- Barbara Mitchell
- Portland Tribune - Features
There's really nothing rascally about modern country outfit Rascal Flatts.
The hit-making trio has captured America's heart with its polished blend of old-style twang and radio-friendly pop. Its 'Me and My Gang' was a top-selling album in the U.S. last year.
The energetic live show has also made the band one of the most successful touring bands currently out there. Catch it live, and you're likely to find yourself converted.
8 p.m. FRIDAY, March 2, Rose Garden, 1 Center Court, 503-235-8771, $63.75, all ages
Reunion season officially kicks off with the classic lineup of lo-fi cult heroes Sebadoh.
While everyone and their brother is buzzing about the Police getting back together (not to mention Rage Against the Machine, latter-period Genesis and - fingers crossed - the reunion of David Lee Roth and Van Halen), legions of old-school indie rockers are aflutter with the opportunity to see Lou Barlow, Jason Loewenstein and Eric Gaffney share the stage for the first time in more than a decade.
Their music may not have had the commercial impact of the Police, et al., but this is a rare chance to see a band that left a significant mark on alternative rock.
9:30 p.m. FRIDAY, March 2, Berbati's Pan, 10 S.W. Third Ave., 503-226-2122, $15
Albert Hammond Jr., the Mooney Suzuki
The shadow of the Strokes will probably always loom large over guitarist Albert Hammond Jr.'s solo work, but his debut album, 'Yours to Keep,' is a surprisingly laid-back and lovable affair that includes appearances from scruff-pop pals Ben Kweller and Sean Lennon.
There are definite shades of his other band on tunes like 'In Transit,' but overall Hammond distinguishes himself as a remarkable force in his own right.
Get there early for fellow New York rockers the Mooney Suzuki.
9 p.m. SATURDAY, March 3, Roseland Grill, 8 N.W. Sixth Ave., 503-219-9929, $15, all ages
They bill themselves as 'the best band you've never heard of,' but the release of their fine third album may change things.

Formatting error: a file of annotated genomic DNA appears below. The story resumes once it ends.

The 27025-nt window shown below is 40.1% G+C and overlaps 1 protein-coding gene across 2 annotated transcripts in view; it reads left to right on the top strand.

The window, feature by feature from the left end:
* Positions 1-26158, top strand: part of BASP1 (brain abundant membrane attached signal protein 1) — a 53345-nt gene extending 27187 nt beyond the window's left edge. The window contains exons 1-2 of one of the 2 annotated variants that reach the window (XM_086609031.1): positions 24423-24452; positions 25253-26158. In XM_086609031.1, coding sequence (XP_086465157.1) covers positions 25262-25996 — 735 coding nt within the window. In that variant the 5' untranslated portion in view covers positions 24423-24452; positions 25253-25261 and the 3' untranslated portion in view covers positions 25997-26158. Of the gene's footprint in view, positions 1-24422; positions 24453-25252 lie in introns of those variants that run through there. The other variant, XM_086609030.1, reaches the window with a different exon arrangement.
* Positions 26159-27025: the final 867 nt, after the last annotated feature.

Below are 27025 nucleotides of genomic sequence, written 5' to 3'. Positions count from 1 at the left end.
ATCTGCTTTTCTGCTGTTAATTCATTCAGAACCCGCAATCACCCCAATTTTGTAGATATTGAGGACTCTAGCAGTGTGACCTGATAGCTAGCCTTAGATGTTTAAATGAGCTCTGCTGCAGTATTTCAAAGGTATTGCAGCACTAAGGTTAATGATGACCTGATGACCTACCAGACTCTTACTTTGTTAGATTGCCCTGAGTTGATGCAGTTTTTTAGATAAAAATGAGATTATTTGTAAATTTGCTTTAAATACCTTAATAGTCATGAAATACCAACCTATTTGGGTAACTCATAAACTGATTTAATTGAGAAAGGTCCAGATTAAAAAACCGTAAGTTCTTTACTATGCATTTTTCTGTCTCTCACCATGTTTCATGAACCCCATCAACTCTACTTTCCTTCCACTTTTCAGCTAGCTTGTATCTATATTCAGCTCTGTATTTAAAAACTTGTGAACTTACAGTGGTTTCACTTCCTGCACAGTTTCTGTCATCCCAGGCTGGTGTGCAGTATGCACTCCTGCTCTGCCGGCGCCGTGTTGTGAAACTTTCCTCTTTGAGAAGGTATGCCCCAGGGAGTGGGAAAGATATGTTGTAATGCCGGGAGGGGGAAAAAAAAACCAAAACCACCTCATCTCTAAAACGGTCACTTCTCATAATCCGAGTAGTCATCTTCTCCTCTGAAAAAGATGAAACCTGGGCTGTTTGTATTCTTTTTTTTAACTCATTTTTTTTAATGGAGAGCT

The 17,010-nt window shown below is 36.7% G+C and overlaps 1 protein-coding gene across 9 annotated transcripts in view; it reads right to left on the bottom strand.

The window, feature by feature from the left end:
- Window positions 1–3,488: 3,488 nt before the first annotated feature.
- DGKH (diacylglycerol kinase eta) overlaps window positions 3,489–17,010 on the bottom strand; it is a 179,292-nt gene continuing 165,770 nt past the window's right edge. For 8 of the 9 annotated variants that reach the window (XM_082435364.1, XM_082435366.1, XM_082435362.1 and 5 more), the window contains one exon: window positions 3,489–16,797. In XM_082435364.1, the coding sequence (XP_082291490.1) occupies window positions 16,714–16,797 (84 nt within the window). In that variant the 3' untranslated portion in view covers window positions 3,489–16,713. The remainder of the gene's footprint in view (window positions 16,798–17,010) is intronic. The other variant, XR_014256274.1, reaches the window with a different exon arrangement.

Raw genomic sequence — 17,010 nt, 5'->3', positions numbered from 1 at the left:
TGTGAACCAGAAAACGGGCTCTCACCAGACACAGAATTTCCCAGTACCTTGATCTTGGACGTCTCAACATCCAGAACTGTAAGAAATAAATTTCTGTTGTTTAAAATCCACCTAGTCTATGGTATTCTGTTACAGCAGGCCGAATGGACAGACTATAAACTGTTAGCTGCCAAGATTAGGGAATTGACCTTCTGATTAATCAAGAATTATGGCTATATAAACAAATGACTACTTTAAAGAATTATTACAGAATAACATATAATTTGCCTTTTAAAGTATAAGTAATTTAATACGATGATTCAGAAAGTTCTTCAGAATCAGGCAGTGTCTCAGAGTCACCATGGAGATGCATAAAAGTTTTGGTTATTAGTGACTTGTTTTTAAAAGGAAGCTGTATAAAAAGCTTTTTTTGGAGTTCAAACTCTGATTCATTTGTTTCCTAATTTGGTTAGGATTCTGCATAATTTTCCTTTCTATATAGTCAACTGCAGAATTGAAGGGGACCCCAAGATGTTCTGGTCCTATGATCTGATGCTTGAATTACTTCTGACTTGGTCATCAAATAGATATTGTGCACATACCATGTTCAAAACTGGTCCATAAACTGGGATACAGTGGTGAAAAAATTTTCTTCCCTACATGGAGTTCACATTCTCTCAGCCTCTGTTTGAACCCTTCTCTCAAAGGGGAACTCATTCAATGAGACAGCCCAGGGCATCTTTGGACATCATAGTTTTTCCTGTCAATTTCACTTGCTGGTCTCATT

'Come Into Focus' is a confident, catchy collection of countrified rockers from a group of local veterans who've spent more time polishing their music than fretting about fitting in.
If you've never had the pleasure of their acquaintance, get yourself (and your friends) down to their record release show - the band's producing a unique and lavish performance at vocalist-guitarist Rod Langdahl's set-design space to celebrate.
7:30 p.m. SATURDAY, March 3, Stage Right, 4514 S.E. 18th Ave., 503-287-0361, $5, all ages
Local talent Patrick Lamb has the 'Soul of a Free Man.' While anyone who's heard the gifted singer-saxophonist perform can vouch for that, Lamb is gearing up to show it to the world with the release of a new album that bears that title.
From the opening notes of 'Back in Love' through the R and B-tinged title track, the laid-back soft-funk of 'I Remember' and the soulful 'Baby Let Me See You Smile,' Lamb skillfully delivers a polished blend of musical influences.
The result is a heartfelt collection of soothing tunes that go down as smoothly as candy.
8 p.m. SATURDAY, March 3, Aladdin Theater, 3017 S.E. Milwaukie Ave., 503-233-1994, $13-$15, all ages
Rickie Lee Jones
The always surprising, ever-evolving Rickie Lee Jones is back with a brand-new album, 'The Sermon on Exposition Boulevard.'
While she'll probably always be remembered as the voice behind the hit single 'Chuck E's in Love,' Jones has always been more of a challenging artist than a pop princess, effortlessly blending bohemian poetry and jazz influences into a beguiling sound all her own.
Her new album has been widely hailed as her best work in decades - an eclectic and immediate collection of ruminations on life and faith, delivered by one of the music's most distinctive voices.
8 p.m. Monday, March 5, Aladdin Theater, 3017 S.E. Milwaukie Ave., 503-233-1994, $39.50-$42, all ages